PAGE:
A Product Manager Should Be The Most Curious Person In The Room

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image (C) Tauntaunwampa

I was talking earlier this week with a new product manager on my team. It was our 1:1 and we were discussing his latest project. It’s the first big product area that this PM has taken on and it’s very important for our next release, so we were using our conversation to make sure everything was on-track. I was peppering him with questions after he shared his update:

“How do you feel the project is going?”
“What challenges have you hit working with your feature team?”
“Is the spec ready for review?”
“Okay, can you show me the diagram for the main use case that you’re stuck on?”
“What about this part of the lookup, can we also double-back with the phone number?”
“I just thought of these two uses cases, have you considered them?”
“What’s left between now and the spec review?”

Later that same day I was in a feature team meeting discussing the status of a new product offering. The lead developer was sharing his detailed update, which included a few specific areas that had risk and ambiguity.

“Why did you choose that implementation path?”
“Will this scale if we 10x the amount of users in a year?”
“Is there a faster way to do it?”
“What if we added more resources?”
“What are the biggest remaining risks?”

Folks who have worked with me before know that I love to ask questions. A lot of questions. 🙂 The questions I asked during the 1:1 with my PM (and their resulting answers) helped me quickly understand the status of the project and where he was blocked. It also set the stage for the type of information I’d want to hear in the next update I get about the project. He and I then spent a few minutes talking about questions, curiosity, and why they’re both so important for Product Managers to be effective in their careers.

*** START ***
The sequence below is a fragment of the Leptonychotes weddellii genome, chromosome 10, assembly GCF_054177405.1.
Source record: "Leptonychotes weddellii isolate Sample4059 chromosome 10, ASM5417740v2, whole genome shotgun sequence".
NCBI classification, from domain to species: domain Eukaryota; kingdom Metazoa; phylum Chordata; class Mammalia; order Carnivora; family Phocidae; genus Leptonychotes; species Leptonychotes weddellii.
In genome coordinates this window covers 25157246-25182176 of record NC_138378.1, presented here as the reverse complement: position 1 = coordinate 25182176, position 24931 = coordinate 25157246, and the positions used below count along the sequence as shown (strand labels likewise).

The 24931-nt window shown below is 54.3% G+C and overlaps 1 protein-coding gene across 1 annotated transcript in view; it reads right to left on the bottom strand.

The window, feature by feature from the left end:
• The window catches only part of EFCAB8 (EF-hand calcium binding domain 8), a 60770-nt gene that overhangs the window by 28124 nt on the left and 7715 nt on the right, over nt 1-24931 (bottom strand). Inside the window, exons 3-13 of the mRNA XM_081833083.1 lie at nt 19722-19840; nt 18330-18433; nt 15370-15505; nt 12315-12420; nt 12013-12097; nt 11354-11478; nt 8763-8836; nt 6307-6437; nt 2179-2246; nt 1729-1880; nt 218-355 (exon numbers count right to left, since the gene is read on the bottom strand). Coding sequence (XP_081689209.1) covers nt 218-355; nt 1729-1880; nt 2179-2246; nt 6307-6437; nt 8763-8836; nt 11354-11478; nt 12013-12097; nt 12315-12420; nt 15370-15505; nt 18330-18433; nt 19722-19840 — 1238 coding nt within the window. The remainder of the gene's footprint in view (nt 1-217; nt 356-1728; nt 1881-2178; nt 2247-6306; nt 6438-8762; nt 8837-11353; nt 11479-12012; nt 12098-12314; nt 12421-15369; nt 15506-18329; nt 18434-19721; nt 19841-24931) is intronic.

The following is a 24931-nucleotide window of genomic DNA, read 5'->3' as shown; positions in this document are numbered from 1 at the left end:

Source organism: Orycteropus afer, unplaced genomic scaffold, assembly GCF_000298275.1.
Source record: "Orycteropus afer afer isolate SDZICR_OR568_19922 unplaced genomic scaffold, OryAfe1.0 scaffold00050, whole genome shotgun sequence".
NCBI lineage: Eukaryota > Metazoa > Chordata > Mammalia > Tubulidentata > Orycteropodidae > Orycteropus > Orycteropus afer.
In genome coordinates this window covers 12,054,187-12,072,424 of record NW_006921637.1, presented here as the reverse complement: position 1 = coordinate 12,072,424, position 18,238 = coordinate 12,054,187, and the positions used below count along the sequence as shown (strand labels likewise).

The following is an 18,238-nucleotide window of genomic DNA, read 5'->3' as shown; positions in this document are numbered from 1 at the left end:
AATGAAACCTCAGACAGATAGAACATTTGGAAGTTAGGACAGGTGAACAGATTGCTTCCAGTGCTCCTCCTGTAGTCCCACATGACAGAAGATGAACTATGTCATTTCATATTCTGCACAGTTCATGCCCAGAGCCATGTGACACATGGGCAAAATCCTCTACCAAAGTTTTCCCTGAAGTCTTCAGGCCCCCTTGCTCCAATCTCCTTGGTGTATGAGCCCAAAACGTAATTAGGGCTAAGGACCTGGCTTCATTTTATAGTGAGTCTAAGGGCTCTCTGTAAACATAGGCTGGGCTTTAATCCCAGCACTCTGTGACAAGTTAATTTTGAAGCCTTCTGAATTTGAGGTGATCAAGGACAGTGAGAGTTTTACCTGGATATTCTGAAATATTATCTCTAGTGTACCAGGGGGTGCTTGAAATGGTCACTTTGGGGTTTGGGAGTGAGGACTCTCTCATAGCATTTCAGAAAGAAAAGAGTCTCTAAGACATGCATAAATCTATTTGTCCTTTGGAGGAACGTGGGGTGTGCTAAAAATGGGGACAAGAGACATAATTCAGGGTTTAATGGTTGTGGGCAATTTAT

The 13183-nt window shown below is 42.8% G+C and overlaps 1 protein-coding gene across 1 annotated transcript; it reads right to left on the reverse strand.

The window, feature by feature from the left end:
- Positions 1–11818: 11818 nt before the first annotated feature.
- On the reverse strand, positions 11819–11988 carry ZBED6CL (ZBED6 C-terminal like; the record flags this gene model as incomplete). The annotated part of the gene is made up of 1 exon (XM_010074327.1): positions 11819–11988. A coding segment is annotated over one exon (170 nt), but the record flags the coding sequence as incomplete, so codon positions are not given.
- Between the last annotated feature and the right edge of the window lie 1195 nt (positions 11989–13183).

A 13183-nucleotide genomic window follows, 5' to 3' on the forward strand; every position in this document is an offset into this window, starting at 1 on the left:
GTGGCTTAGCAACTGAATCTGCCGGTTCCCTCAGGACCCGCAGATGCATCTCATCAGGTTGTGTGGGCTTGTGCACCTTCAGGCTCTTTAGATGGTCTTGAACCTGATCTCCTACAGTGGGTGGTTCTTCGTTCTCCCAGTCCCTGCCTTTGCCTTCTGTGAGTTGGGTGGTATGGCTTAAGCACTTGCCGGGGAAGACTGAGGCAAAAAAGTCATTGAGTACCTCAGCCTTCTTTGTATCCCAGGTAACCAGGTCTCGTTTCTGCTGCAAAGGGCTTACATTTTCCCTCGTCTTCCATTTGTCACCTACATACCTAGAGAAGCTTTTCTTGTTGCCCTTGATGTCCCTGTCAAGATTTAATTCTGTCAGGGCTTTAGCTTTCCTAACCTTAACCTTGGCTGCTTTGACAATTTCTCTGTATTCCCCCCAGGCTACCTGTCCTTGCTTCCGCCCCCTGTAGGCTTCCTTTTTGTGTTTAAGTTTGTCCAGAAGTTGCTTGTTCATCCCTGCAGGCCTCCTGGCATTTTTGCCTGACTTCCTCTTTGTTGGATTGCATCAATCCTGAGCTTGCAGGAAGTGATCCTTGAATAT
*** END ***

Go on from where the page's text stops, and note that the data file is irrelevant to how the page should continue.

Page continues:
Awesome Product Managers have an unrelenting sense of curiosity. They’re equally curious about the latest competitive apps, their own project statuses, industry news, how a piece of backend technology works, the reason a bug occurred, or why a partner team is late on delivering. A great PM should use precision questioning to drill into every conversation and problem to understand what is really going on and what they can do to move things forward. This can reveal gaps in use cases, technical knowledge, or even a partnership agreement that need to be addressed.

Checking for curiosity is critically important when evaluating a PM for a role on your team. Many parts of my PM interview process, from the “What’s your favorite app?” question all the way through the product design case study, are used to see how curious the candidate is. Do they start out the case study by immediately jumping into a solution on the whiteboard based on something they know, or do they open with a set of questions back to me to help understand what they don’t know.

Ultimately your use of precision questioning as a PM must be balanced with the amount of investigation and discovery you do on your own. You will also gain a lot of experience over time simply from being in more and more product cycles.

The simplest way I can frame this advice? Don’t wait if you’re curious about why something is. Get curious and ask the question.

The Friday List at #neato

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A few interesting articles I’ve bumped into this week, curated from my Pocket and shared for your enjoyment. This week was full of good reads on growth strategies, the health benefits of standing desks in elementary schools, and why some men lie about working so much. Happy Friday!

Should Your Kids’ School Have Standing Desks? These CrossFitters Think So

I’ve had a standing desk for eight years and love it. My back, legs, and overall body has felt better compared to when I sat in a chair. Have you ever tried it?

“Why Some Men Pretend to Work 80-Hour Weeks”

This was a really interesting study. I often feel compelled to work as much as possible (read = I enjoy working), but it needs to be my choice. Corporate cultures that prevent you from making that choice can be really damning to overall employee health and productivity.